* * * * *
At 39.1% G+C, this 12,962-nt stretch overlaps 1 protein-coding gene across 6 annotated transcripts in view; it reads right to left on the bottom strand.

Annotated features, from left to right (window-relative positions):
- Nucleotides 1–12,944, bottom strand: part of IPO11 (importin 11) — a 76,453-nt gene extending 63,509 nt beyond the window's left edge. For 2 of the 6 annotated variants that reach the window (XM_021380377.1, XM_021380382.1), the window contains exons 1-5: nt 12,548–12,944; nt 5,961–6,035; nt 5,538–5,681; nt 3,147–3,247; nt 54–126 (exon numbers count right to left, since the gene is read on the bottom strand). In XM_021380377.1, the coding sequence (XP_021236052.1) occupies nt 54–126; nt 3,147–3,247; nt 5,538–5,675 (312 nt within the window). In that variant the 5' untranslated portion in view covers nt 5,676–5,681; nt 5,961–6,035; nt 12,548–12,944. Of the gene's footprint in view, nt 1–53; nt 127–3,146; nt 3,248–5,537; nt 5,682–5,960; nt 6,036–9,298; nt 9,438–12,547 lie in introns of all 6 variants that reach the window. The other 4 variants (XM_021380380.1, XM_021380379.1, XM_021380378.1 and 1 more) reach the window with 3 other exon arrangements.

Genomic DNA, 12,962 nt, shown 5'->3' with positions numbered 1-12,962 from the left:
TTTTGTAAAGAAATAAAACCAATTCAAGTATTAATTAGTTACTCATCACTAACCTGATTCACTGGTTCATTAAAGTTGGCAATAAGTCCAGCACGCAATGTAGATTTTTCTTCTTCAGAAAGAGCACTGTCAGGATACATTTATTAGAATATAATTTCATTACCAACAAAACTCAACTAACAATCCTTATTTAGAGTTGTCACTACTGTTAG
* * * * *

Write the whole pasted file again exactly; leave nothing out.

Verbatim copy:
At 39.1% G+C, this 12,962-nt stretch overlaps 1 protein-coding gene across 6 annotated transcripts in view; it reads right to left on the bottom strand.

Annotated features, from left to right (window-relative positions):
- Nucleotides 1–12,944, bottom strand: part of IPO11 (importin 11) — a 76,453-nt gene extending 63,509 nt beyond the window's left edge. For 2 of the 6 annotated variants that reach the window (XM_021380377.1, XM_021380382.1), the window contains exons 1-5: nt 12,548–12,944; nt 5,961–6,035; nt 5,538–5,681; nt 3,147–3,247; nt 54–126 (exon numbers count right to left, since the gene is read on the bottom strand). In XM_021380377.1, the coding sequence (XP_021236052.1) occupies nt 54–126; nt 3,147–3,247; nt 5,538–5,675 (312 nt within the window). In that variant the 5' untranslated portion in view covers nt 5,676–5,681; nt 5,961–6,035; nt 12,548–12,944. Of the gene's footprint in view, nt 1–53; nt 127–3,146; nt 3,248–5,537; nt 5,682–5,960; nt 6,036–9,298; nt 9,438–12,547 lie in introns of all 6 variants that reach the window. The other 4 variants (XM_021380380.1, XM_021380379.1, XM_021380378.1 and 1 more) reach the window with 3 other exon arrangements.

Genomic DNA, 12,962 nt, shown 5'->3' with positions numbered 1-12,962 from the left:
TTTTGTAAAGAAATAAAACCAATTCAAGTATTAATTAGTTACTCATCACTAACCTGATTCACTGGTTCATTAAAGTTGGCAATAAGTCCAGCACGCAATGTAGATTTTTCTTCTTCAGAAAGAGCACTGTCAGGATACATTTATTAGAATATAATTTCATTACCAACAAAACTCAACTAACAATCCTTATTTAGAGTTGTCACTACTGTTAG